4 Investing Tips for Recent College Grads

4 Investing Tips for Recent College Grads

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If you’re like a lot of recent college graduates, you are probably wondering what to do with all of your newfound free time and worldly knowledge. Whether you went to USC or Tufts University, one of the best steps you can make as a college graduate is taking the steps necessary to learn about investing. Doing so will enable you to fortify your finances for the future, and will teach you a lot about the world. Here to assist you with that are four investing tips for recent college graduates.

1. Make Sure Your Debts with the Highest Interest are Paid Off First

There is no sense in investing if you have one (or several) demanding loans or high-interest credit card payments plaguing your financial resources. Investing with this kind of baggage will open you up to a lot of financial volatility, which could potentially increase your debt. Be sure to check your interest rates before making a final decision. An interest rate of 3% or lower (especially if it is subsidized by the government) will not prove to be too much of a burden on your resources.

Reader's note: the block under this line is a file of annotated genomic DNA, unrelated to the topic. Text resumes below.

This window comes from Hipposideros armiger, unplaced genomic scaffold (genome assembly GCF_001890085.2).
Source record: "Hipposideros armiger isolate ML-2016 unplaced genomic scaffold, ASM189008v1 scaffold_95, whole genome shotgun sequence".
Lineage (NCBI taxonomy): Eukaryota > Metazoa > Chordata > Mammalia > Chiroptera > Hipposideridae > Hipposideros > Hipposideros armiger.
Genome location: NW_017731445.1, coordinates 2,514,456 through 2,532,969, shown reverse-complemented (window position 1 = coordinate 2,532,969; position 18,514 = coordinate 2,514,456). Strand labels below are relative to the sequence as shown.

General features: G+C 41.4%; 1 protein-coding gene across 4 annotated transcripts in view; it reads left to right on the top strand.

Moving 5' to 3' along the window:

2. Utilize Your Resources

There is a wealth of information online and in the various investing literature that will point you in a fruitful direction or at least provide some food for thought. Focus your efforts on one specific area you would like to learn, such as accounting (Maryville offers a bachelors in accounting online) or analyzing stocks. Then, incrementally spreading it to other areas (bonds, mutual funds, etc.) is a great way to expand your knowledge. Plus, it gives you a tactical advantage when the time comes to make an investment decision.

3. Start Investing as Soon as Possible

Investing while you are young will gives you a huge advantage over any potential competition. This is because investing smaller amounts now could potentially yield larger returns later simply by the nature of investments. Consider the concept of compound interest. This means that the amount of interest you accrue on an annual basis is added to the principal amount so that your balance is consistently increasing. If you are interested in how to use interest strategically, check out the many compound interest calculators available online.

4. Diversify

Ever heard the saying “don’t put all of your eggs in one basket?” That certainly applies to investing. As a new investor, it is wise to invest smaller amounts of money into a broader array of investments. This is known as diversification. Spreading your potential choices across several different investments mitigates a large amount of risk that a narrower investment strategy would expose you to. Diversification is a great way to minimize the impact of market volatility on your portfolio.